A material's insulation R value is a measure of its effectiveness as an insulator. It's commonly used in construction as one of the criteria for selecting a building material. A specially equipped research laboratory performs a test under controlled conditions to determine a material's heat transference rate. This measurement may then be used to calculate the material's R value.

Study the R value testing procedure. The technician uses a piece of test material with a standard length, width and thickness. One end of the material is heated so that there is a specific temperature differential between the two ends of the test material.

Examine the R value measurement procedure. The technician measures the rate at which heat is flowing from one end of the test material to the other at the given temperature differential. It's essential that the initial temperature differential be known because the heat flow will decrease until the temperature differential between the two ends of the test material reaches zero.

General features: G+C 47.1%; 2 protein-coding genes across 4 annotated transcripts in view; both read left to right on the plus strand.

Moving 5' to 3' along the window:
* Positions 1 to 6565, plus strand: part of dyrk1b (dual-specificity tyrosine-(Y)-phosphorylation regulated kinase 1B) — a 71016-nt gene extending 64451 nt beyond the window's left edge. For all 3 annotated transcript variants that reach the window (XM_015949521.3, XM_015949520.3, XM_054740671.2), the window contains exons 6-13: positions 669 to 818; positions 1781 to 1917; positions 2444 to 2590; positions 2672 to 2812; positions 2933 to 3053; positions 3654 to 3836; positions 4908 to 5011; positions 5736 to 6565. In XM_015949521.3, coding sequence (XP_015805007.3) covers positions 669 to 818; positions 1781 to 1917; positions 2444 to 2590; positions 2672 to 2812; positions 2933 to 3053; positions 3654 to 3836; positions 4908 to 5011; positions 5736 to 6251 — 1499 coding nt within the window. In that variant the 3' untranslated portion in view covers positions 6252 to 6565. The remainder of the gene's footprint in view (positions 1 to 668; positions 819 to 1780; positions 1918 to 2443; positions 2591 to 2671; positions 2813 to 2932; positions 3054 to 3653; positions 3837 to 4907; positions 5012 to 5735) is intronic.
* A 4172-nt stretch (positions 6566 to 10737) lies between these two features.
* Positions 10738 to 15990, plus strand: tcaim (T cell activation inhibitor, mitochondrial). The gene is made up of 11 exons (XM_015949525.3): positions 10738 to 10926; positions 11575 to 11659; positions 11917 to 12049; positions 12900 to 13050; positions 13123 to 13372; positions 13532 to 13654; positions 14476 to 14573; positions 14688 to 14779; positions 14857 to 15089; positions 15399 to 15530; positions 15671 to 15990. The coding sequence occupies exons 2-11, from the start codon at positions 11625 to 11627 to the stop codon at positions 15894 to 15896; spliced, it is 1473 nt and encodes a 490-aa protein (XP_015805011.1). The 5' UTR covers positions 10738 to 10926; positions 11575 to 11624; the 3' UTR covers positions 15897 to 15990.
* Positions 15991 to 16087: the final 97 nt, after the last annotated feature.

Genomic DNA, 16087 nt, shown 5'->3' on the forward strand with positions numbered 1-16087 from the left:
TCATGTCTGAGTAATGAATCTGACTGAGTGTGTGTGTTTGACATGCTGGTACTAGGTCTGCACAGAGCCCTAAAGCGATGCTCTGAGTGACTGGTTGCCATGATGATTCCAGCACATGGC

Calculate the test material's R value. This is given by the equation R = dT x A / Q where R is the R value, dT is the temperature differential between the two ends of the sample, A is the sample's surface area and Q is the heat flow at the given temperature differential.

Convert the calculated R value to the desired units of measure. R values in the United States typically measure the temperature differential in degrees Fahrenheit, the area of the test material in square feet and the heat flow in British Thermal Units (BTUs.)

Look at some minimum R values for standard materials that are one inch thick. Brick has an R value of 0.2, hard wood has an R value of 0.71 and loose-fill fiberglass has an R value of 2.5.